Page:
FIG. 23 is a graph of the empirical and theoretical axial displacement in inches of the inner cam rollers 56, 256, 356 or 456 along the longitudinal axis A--A of the apparatus 10, 210, 310 or 410 (Y axis) versus the total distance traveled in inches by the inner cam roller 56, 256, 356 or 456 along the inner cam grooves 26, 226, 326 or 426 (X axis) curves 1 and 2, respectively and the empirical, axial displacement in inches of the outer cam rollers 58, 258, 358 or 458 along the longitudinal axis A--A of the apparatus 10, 210, 310 or 410 (Y axis) versus the distance traveled in inches by the outer cam rollers 58, 258, 358 or 458 along the outer cam grooves 16, 216, 316 or 416 (X axis) curve 3.

FIG. 24 is a graph of the empirical curves of the example showing the axial displacement in inches of the inner cam rollers 56 along the longitudinal axis A--A of the apparatus 10 (Y axis) versus the total distance traveled in inches by the inner cam rollers 56 along the inner cam grooves 26 (curve 1) and the axial displacement in inches of the outer cam rollers 58 along the longitudinal axis A--A of the apparatus 10 (Y-axis) versus the total distance traveled in inches by the outer cam rollers 58 along the outer cam grooves 16 (X axis) (curve 2).

FIG. 25 is a vector diagram showing the forces acting on the points along the curve 1 of FIG. 24.

DETAILED DESCRIPTION OF THE PREFERRED EMBODIMENT

The present invention relates to a counterbalance apparatus, the improvement which comprises a first member defining a longitudinal axis and having a first end and a second end with at least one wall between the ends which forms the member; a second member slidably mounted on the first member so as to be along the axis and having a first end and a second end with at least one wall between the ends; first and second cam means, one for the first member and one for the second member, mounted between the second member and the first member, wherein the first and second cam means have cam surfaces which define oppositely inclined paths and cam followers which move in the oppositely inclined paths with respect to the longitudinal axis and wherein at least one of the second member or first member is movable along the longitudinal axis relative to the other of the members to move the members together; and resilient means with opposed ends which are mounted between the second member and the first member so as to bias the members apart and wherein the resilient means becomes shorter in length between the ends when the members are moved together.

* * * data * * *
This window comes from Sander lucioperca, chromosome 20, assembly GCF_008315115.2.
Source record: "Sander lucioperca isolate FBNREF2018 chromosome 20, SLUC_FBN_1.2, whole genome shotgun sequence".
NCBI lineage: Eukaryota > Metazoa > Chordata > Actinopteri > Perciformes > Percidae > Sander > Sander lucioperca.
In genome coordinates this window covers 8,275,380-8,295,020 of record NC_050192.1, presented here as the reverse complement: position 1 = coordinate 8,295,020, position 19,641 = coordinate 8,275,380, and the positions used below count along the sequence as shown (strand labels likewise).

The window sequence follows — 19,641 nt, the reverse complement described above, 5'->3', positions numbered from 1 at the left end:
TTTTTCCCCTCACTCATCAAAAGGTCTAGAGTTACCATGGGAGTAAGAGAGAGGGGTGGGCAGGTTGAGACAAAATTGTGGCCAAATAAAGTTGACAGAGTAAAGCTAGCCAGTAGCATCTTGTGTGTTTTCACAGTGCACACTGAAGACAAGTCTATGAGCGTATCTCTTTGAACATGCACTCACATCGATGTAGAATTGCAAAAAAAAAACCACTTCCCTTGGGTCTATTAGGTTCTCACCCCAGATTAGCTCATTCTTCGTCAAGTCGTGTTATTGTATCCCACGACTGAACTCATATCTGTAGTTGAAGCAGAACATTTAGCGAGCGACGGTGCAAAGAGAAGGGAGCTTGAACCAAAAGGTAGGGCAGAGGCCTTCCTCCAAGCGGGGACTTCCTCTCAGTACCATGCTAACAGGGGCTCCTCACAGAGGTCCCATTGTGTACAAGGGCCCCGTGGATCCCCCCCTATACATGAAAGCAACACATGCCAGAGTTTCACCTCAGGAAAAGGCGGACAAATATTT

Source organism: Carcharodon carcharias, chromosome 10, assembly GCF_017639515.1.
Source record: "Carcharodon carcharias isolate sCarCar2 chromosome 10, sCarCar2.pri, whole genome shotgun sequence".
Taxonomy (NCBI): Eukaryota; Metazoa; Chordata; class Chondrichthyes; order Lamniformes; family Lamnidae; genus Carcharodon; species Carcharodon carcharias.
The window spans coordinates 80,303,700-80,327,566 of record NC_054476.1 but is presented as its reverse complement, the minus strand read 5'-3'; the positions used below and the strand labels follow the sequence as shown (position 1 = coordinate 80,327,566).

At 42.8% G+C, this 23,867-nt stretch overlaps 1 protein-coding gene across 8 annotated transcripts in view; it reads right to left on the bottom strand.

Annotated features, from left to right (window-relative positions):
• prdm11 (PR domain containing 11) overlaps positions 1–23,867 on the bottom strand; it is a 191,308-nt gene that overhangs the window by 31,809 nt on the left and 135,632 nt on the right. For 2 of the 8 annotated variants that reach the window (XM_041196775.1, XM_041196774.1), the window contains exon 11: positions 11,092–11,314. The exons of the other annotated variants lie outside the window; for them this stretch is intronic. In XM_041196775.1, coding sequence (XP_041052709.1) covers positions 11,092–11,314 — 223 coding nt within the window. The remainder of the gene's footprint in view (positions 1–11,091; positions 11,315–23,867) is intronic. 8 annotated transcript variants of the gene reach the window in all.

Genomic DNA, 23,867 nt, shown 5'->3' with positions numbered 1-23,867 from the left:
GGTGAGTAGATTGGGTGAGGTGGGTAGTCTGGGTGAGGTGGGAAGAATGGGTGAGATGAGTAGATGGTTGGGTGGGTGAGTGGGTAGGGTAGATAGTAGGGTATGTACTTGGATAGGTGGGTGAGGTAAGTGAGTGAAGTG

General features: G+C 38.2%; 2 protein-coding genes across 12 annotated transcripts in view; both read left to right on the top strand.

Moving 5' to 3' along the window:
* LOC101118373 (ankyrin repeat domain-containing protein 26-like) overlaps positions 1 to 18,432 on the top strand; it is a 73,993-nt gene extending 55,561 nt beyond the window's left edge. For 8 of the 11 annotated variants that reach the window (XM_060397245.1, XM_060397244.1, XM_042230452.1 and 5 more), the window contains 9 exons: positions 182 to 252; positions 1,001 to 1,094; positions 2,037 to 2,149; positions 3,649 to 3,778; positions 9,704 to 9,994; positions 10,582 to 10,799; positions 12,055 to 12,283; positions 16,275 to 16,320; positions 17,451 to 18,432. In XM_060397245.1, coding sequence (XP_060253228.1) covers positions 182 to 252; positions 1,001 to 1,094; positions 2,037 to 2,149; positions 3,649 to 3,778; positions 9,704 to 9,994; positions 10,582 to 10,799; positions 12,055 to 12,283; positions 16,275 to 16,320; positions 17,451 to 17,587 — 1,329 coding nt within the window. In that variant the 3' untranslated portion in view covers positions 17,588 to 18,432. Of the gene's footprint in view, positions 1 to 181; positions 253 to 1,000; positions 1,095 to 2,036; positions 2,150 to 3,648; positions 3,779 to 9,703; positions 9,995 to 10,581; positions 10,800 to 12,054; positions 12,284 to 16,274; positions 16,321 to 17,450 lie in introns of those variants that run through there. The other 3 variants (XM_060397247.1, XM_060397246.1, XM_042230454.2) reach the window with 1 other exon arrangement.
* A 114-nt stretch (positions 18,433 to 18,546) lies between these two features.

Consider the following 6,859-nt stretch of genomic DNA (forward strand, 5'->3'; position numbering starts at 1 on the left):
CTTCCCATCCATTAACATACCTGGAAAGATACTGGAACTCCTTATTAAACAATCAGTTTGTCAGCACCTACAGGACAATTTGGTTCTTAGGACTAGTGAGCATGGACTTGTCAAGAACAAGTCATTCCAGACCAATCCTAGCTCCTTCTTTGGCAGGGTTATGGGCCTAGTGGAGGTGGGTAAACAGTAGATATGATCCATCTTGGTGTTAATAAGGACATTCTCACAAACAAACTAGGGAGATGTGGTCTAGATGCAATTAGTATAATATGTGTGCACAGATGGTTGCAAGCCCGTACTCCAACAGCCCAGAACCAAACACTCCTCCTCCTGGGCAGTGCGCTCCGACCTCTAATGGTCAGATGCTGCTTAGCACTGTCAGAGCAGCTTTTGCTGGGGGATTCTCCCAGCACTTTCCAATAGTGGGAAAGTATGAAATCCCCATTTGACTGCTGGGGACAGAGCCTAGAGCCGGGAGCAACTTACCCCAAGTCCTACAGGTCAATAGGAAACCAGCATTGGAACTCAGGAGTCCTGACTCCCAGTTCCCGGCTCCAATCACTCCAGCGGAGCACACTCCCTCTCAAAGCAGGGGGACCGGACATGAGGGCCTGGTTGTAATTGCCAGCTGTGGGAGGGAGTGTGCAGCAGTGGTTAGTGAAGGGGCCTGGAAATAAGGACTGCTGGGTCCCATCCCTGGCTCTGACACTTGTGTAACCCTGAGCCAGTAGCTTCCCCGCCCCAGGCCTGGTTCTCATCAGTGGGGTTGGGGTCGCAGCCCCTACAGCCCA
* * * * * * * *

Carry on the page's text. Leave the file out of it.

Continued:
Further, the present invention relates to a counterbalance apparatus, the improvement which comprises a first tubular member defining a longitudinal axis and having a first end and a second end with at least one wall between the ends which forms the tubular member, wherein a first cam surface is provided on the wall and is inclined with respect to the longitudinal axis of the first tubular member; a second tubular member slidably mounted in the first tubular member so as to be along the axis and having a first end and a second end and at least one wall between the ends, wherein a second cam surface is provided on the wall of the second tubular member along the axis and is inclined with respect to the longitudinal axis of the first tubular member, wherein the first and second cam surfaces are oppositely inclined with respect to the longitudinal axis and wherein at least one of the second or first tubular members is movable along the longitudinal axis relative to the other of the tubular members to move the tubular members together; cam follower means mounted on and between the first and second cam surfaces, wherein the cam follower means moves on both cam surfaces simultaneously as the tubular members are moved together; and resilient means with opposed ends which is mounted along and around the longitudinal axis of the tubular members so as to bias the tubular members apart and wherein the resilient means is shortened in length between the ends when the tubular members are moved together.